Louvre Museum management censored “Domestikator”, a sculpture by the Dutch collective Atelier Van Lieshout, on 26 September 2017. The artwork, which was deemed to be indecent and could trigger violent reactions, was set to be displayed in the museum’s Jardin des Tuileries as part of the International Contemporary Art Fair (FIAC, in its French acronym), taking place from 19 -22 October in Paris, reported Le Figaro.
The sculpture, which in an architectural building-block fashion evokes a sexual act, was removed from the programme over concerns that it might “be unwelcome” by the museum’s traditional audience, as its Louvre president Jean-Luc Martinez reasoned in a letter to the FIAC sourced by Le Monde.
The letter cited “online commentaries” concerning the “brutal” aspect of the piece, which triggered concerns that it might suffer a similar fate to Paul McCarthy’s “The Tree”, an artwork which was part of the 2014 FIAC and was vandalized. Martinez’s arguments also included the proximity of the sculpture’s projected location to a children’s playground.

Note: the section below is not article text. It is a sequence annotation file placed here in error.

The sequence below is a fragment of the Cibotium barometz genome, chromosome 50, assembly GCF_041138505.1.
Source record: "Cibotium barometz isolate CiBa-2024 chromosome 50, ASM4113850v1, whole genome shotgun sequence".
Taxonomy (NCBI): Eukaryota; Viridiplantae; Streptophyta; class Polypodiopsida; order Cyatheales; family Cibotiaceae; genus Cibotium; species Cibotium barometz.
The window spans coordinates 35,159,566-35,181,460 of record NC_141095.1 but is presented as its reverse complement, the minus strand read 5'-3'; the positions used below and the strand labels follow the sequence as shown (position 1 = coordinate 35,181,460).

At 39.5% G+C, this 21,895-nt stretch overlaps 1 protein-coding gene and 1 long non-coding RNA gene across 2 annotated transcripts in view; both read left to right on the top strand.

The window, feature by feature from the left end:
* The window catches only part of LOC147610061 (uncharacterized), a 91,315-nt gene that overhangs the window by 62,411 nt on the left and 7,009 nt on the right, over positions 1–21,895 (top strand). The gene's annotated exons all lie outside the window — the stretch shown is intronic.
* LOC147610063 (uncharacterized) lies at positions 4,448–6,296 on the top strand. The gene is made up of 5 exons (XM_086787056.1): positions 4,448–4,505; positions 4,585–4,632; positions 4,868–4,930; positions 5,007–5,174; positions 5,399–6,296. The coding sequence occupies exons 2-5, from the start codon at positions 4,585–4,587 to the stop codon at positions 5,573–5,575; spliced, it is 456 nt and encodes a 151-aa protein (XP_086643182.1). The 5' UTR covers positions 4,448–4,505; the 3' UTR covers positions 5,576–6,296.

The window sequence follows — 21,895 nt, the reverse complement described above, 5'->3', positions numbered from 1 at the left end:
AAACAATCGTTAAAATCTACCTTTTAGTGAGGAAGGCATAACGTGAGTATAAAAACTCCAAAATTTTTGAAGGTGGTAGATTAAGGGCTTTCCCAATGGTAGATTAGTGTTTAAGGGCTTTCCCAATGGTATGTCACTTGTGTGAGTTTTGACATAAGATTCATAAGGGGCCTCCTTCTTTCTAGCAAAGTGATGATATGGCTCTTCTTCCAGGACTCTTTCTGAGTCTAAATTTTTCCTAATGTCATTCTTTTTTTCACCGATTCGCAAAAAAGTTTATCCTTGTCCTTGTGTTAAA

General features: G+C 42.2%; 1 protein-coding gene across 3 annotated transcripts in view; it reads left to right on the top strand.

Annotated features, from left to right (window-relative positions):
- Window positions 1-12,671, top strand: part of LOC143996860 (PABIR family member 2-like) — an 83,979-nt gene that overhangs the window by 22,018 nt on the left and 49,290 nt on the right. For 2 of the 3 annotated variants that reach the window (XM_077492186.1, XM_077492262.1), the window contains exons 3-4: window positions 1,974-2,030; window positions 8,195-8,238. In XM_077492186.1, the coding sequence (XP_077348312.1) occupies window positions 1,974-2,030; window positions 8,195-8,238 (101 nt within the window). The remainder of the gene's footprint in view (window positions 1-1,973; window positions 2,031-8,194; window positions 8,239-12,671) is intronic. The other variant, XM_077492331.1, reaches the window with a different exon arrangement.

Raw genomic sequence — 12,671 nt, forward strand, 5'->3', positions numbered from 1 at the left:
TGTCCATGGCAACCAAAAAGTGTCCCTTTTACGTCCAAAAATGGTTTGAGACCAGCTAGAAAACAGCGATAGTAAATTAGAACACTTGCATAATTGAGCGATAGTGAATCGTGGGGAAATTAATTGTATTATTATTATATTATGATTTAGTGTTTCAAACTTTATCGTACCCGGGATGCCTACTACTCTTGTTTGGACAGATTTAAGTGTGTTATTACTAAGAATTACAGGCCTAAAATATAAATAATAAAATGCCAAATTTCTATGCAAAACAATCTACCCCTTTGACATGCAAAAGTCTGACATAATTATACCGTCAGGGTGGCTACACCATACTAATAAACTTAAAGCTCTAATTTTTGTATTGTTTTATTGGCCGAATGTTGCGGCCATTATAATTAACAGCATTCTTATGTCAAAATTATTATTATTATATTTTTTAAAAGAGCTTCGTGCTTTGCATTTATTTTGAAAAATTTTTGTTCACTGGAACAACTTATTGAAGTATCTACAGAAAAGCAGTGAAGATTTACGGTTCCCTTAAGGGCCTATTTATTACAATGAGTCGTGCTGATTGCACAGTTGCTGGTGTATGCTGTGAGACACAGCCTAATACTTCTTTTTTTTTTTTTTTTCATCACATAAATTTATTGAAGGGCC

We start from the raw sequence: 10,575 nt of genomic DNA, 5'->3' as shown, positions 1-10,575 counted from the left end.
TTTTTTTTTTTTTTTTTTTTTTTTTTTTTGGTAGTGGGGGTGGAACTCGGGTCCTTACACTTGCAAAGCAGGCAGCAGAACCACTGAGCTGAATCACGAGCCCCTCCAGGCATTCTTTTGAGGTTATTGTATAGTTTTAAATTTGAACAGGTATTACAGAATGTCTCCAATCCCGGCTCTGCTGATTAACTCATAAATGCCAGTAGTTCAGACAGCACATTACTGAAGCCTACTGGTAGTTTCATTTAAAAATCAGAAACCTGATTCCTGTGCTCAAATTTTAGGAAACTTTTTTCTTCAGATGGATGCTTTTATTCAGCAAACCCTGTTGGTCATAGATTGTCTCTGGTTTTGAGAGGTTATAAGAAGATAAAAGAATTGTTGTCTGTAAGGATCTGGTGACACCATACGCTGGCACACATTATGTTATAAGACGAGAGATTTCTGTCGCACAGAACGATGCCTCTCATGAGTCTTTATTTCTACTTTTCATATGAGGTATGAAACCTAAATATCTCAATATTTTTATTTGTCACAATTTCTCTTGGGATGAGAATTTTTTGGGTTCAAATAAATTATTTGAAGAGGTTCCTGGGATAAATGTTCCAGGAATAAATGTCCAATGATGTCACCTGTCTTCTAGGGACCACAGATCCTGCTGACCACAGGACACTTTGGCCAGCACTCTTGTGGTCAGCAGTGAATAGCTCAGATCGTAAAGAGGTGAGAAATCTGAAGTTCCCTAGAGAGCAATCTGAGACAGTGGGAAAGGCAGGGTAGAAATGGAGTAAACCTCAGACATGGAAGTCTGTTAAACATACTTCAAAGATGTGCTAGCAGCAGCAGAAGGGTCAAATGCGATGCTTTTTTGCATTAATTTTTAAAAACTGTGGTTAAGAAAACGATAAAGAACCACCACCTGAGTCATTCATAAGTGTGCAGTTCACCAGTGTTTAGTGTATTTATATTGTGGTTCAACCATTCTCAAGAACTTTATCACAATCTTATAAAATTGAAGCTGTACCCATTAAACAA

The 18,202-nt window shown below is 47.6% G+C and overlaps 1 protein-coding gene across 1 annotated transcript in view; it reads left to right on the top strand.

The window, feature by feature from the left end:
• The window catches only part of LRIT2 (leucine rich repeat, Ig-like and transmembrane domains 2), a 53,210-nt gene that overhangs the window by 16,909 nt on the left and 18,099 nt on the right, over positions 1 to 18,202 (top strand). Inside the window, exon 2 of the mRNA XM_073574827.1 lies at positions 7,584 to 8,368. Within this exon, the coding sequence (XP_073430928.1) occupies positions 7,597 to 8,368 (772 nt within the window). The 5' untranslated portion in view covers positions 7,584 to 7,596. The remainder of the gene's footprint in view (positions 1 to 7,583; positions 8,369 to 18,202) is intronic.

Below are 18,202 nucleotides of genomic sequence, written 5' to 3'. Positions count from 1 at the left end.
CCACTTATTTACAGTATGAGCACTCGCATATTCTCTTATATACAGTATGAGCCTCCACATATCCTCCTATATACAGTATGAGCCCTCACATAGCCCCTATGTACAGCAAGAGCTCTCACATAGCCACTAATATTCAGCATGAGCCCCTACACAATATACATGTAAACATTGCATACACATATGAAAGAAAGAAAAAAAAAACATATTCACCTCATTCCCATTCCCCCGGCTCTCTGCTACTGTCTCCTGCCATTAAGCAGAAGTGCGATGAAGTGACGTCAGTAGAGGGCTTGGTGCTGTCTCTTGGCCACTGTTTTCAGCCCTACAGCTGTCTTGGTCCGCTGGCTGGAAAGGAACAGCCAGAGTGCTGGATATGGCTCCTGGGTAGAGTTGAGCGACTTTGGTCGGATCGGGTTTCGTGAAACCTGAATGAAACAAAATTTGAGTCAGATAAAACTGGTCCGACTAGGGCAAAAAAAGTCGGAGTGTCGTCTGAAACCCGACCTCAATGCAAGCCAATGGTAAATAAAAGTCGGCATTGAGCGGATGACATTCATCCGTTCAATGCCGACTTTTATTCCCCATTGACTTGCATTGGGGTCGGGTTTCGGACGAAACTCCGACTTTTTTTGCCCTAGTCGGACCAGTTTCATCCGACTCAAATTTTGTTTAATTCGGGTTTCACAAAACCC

Joep van Lieshout, the Dutch collective’s founder, said in an interview with the New York Times that the sculpture is “a very abstracted shape. There are no genitals; it’s pretty innocent.”
Paris City Hall attempted to mediate in the matter to relocate the artwork, but the artists deemed it was “too late” due to the sculpture’s significant weight and dimensions.